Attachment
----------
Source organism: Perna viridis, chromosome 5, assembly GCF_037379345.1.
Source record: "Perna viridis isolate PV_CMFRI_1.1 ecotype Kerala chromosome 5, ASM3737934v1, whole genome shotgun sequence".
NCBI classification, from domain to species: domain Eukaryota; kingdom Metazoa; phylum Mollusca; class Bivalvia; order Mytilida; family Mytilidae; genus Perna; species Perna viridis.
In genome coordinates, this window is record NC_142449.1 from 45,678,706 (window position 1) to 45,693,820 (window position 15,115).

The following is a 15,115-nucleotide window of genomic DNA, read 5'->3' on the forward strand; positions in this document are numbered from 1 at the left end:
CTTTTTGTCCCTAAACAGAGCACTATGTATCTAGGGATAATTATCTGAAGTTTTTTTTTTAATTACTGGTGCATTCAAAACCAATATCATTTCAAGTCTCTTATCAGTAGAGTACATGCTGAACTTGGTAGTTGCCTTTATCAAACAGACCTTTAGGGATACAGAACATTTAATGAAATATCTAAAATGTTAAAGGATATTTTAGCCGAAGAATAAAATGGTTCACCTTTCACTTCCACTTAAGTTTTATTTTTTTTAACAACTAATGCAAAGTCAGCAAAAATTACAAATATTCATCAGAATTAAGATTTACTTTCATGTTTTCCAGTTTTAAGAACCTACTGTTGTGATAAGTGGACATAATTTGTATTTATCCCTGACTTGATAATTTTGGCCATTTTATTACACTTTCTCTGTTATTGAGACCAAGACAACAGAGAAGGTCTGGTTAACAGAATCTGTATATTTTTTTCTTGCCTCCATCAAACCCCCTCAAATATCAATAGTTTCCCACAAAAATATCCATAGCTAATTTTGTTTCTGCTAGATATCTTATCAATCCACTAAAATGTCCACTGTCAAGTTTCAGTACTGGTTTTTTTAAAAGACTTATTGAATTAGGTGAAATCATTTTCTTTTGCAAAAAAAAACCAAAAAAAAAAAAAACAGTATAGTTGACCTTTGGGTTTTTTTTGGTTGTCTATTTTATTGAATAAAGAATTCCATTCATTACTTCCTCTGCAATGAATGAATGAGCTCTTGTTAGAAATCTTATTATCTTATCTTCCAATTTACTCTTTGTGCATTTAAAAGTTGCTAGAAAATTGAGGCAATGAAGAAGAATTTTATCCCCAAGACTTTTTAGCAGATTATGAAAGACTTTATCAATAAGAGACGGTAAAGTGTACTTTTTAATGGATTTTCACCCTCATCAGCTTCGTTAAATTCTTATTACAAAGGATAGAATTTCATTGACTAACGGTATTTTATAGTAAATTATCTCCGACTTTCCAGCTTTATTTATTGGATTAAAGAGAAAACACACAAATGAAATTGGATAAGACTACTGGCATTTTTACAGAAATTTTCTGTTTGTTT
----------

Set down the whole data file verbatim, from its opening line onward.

Source organism: Perna viridis, chromosome 5, assembly GCF_037379345.1.
Source record: "Perna viridis isolate PV_CMFRI_1.1 ecotype Kerala chromosome 5, ASM3737934v1, whole genome shotgun sequence".
NCBI classification, from domain to species: domain Eukaryota; kingdom Metazoa; phylum Mollusca; class Bivalvia; order Mytilida; family Mytilidae; genus Perna; species Perna viridis.
In genome coordinates, this window is record NC_142449.1 from 45,678,706 (window position 1) to 45,693,820 (window position 15,115).

The following is a 15,115-nucleotide window of genomic DNA, read 5'->3' on the forward strand; positions in this document are numbered from 1 at the left end:
CTTTTTGTCCCTAAACAGAGCACTATGTATCTAGGGATAATTATCTGAAGTTTTTTTTTTAATTACTGGTGCATTCAAAACCAATATCATTTCAAGTCTCTTATCAGTAGAGTACATGCTGAACTTGGTAGTTGCCTTTATCAAACAGACCTTTAGGGATACAGAACATTTAATGAAATATCTAAAATGTTAAAGGATATTTTAGCCGAAGAATAAAATGGTTCACCTTTCACTTCCACTTAAGTTTTATTTTTTTTAACAACTAATGCAAAGTCAGCAAAAATTACAAATATTCATCAGAATTAAGATTTACTTTCATGTTTTCCAGTTTTAAGAACCTACTGTTGTGATAAGTGGACATAATTTGTATTTATCCCTGACTTGATAATTTTGGCCATTTTATTACACTTTCTCTGTTATTGAGACCAAGACAACAGAGAAGGTCTGGTTAACAGAATCTGTATATTTTTTTCTTGCCTCCATCAAACCCCCTCAAATATCAATAGTTTCCCACAAAAATATCCATAGCTAATTTTGTTTCTGCTAGATATCTTATCAATCCACTAAAATGTCCACTGTCAAGTTTCAGTACTGGTTTTTTTAAAAGACTTATTGAATTAGGTGAAATCATTTTCTTTTGCAAAAAAAAACCAAAAAAAAAAAAAACAGTATAGTTGACCTTTGGGTTTTTTTTGGTTGTCTATTTTATTGAATAAAGAATTCCATTCATTACTTCCTCTGCAATGAATGAATGAGCTCTTGTTAGAAATCTTATTATCTTATCTTCCAATTTACTCTTTGTGCATTTAAAAGTTGCTAGAAAATTGAGGCAATGAAGAAGAATTTTATCCCCAAGACTTTTTAGCAGATTATGAAAGACTTTATCAATAAGAGACGGTAAAGTGTACTTTTTAATGGATTTTCACCCTCATCAGCTTCGTTAAATTCTTATTACAAAGGATAGAATTTCATTGACTAACGGTATTTTATAGTAAATTATCTCCGACTTTCCAGCTTTATTTATTGGATTAAAGAGAAAACACACAAATGAAATTGGATAAGACTACTGGCATTTTTACAGAAATTTTCTGTTTGTTT